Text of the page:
Leadership involves treading on the tightropes of multiple tensions:
between creating space for creativity while maintaining enough structure to lead to a great result;
between fostering innovation and change and still meaningfully honoring history and tradition;
between maintaining an inspiring vision while retaining enough flexibility in enacting that vision to shift as circumstances demand;
between empowering decision-making deeper within the organization yet stepping in to make tough, sometimes unpopular decisions when called for;
between balancing the organization’s wellbeing with the wellbeing of its various stakeholders;
between personal commitment and dedication to the organization while simultaneously seeing to one’s own physical, mental, and emotional needs
It might seem a stretch to some, but I have found myself precariously perched and, at times, wobbling furiously amongst these tensions over the last couple of months of caring for my mom (and my non-profit). These are in addition to the compassion and patience I mentioned in my last blog post, an every-waking-minute boot camp requiring ever-deeper competencies in these qualities, as we make our way though my mother’s progressing dementia.
We have no corporate policies or handbook to guide us. Between myself, my husband, the caregivers and my mom, we do have the caregiver company policies, the state and national laws, the caregivers’ training (which varies from individual to individual). There are also our own individual beliefs, patterns, and preferences – and sometimes these clash. All of these have the potential to both enhance and constrain our creativity in dealing with situations as they arise. Just this morning I was thinking how an “improv approach”, meaning not saying “no” or taking a position of opposition or resistance, but playing with possible viable ways to say yes, could create more lightness, possibility, and happy outcomes.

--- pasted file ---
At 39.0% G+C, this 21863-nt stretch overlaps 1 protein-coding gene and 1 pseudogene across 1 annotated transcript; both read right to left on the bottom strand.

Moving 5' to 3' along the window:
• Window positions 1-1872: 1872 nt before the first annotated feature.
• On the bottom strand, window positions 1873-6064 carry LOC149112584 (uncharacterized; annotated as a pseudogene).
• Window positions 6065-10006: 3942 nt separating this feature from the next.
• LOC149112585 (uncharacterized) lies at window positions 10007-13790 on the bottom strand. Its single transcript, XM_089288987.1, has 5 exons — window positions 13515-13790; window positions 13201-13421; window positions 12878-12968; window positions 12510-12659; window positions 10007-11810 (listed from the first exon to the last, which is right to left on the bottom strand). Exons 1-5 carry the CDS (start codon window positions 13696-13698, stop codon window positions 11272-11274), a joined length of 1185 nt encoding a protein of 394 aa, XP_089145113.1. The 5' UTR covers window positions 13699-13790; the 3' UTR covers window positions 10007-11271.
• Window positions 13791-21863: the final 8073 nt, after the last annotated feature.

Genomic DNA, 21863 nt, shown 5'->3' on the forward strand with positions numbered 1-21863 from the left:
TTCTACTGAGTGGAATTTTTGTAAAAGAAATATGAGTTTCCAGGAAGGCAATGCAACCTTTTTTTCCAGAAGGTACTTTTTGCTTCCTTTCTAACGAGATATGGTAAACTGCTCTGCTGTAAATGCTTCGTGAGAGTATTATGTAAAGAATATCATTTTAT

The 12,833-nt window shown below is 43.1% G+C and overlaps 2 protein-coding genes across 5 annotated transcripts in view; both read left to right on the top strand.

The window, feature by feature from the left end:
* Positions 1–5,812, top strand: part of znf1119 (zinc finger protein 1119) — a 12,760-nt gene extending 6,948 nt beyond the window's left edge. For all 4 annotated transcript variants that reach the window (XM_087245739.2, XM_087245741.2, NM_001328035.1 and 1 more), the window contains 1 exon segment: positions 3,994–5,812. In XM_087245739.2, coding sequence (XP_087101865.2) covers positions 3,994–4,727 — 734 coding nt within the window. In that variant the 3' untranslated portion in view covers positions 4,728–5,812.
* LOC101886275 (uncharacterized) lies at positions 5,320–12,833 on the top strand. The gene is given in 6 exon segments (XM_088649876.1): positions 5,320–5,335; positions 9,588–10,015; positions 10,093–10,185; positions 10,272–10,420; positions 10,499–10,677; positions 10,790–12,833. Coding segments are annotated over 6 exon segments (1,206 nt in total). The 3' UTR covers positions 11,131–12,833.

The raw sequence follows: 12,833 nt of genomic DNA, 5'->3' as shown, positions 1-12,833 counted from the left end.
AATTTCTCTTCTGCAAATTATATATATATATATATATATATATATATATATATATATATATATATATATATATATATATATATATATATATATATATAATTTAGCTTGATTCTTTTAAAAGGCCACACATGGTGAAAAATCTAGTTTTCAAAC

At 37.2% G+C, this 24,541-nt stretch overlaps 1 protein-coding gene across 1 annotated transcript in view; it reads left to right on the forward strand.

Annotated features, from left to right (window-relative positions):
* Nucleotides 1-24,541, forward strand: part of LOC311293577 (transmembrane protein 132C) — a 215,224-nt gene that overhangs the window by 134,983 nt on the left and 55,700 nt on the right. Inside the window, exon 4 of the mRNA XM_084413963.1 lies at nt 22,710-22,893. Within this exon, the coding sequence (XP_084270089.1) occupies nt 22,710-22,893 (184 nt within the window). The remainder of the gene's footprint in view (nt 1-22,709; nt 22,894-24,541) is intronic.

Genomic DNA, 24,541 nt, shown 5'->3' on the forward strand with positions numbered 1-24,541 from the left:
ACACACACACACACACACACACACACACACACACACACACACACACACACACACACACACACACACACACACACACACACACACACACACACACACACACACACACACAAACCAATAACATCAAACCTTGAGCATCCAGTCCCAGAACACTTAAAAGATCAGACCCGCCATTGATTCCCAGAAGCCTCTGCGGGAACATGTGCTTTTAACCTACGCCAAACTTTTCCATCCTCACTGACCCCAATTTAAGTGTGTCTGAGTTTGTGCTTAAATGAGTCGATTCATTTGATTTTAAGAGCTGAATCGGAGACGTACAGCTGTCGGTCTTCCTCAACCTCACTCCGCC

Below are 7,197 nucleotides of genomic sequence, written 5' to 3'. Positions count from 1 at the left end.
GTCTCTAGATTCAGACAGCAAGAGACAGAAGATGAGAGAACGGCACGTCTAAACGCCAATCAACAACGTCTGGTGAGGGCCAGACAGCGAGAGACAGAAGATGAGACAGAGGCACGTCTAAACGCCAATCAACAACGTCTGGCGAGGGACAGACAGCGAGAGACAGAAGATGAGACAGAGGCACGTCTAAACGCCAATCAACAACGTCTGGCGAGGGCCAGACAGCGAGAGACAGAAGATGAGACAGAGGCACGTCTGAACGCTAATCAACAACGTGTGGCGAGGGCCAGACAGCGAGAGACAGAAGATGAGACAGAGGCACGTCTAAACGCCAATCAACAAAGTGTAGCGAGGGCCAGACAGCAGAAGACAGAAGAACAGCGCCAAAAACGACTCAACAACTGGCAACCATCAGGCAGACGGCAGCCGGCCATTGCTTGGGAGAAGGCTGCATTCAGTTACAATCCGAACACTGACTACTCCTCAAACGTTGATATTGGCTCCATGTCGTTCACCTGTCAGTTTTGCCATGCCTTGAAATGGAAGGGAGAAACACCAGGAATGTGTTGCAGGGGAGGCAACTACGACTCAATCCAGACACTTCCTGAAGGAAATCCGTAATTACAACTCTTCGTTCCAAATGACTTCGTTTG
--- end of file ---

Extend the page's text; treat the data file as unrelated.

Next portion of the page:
When my mom is having a hard time expressing herself understandably (which is becoming more the norm rather than the exception), how can I set aside my impatience and frustration, remember to smile and find ways to creatively shift her anxious, worried energy or misplaced desire to something more comforting, uplifting, or humorous?
What standards can the caregivers and my husband and I design that will empower the caregivers to make decisions that embody both safety and possibility, so they and we both feel more freedom? And, vitally, what do I need to let go of in my vision for how my mother’s care, our home life, and what my own commitments should look while still retaining an overriding standard that integrates excellence while releasing what no longer serves?
What will allow me to find the capacity to give more, rather than less, loving attention to my husband we are both shouldering more obligations? What is needed to find the time and energy to “take care of myself” (which most everyone tells me is more important than ever in this situation) when my mom, my husband, my dogs, my horses, my studies, and my community obligations are also pulling at me for meaningful attention?
These are the questions I’m navigating. I expect how they are traversed varies from person to person. For me, I’ve been experimenting with mindfulness, meditation, getting enough sleep, finding a few minutes here and there for alone-time, dog-time, horse-time, husband-time, and mom-time. I’ve been implementing reminders into my day and week to make space for both my own creativity and downtime. I’m continuing to make ongoing-while-not-fast progress with my non-profit (my dream), while also growing the skills that will aid me in bringing excellence, integrity, and a unique selling proposition to it, through professional and personal learning and development.
I’ve completed one after another of a variety of professional/personal development courses and programs as a coach, business owner, non-profit leader, and community activist over the last 10 years or more. They have all given me tools and practice ideas…but now is the boot camp where I can really put them into moment-by-moment-every-single-day practice. Honestly, I fail. A lot. Then I ask and pray for forgiveness, and try again, and again. Practice. Practice. Practice.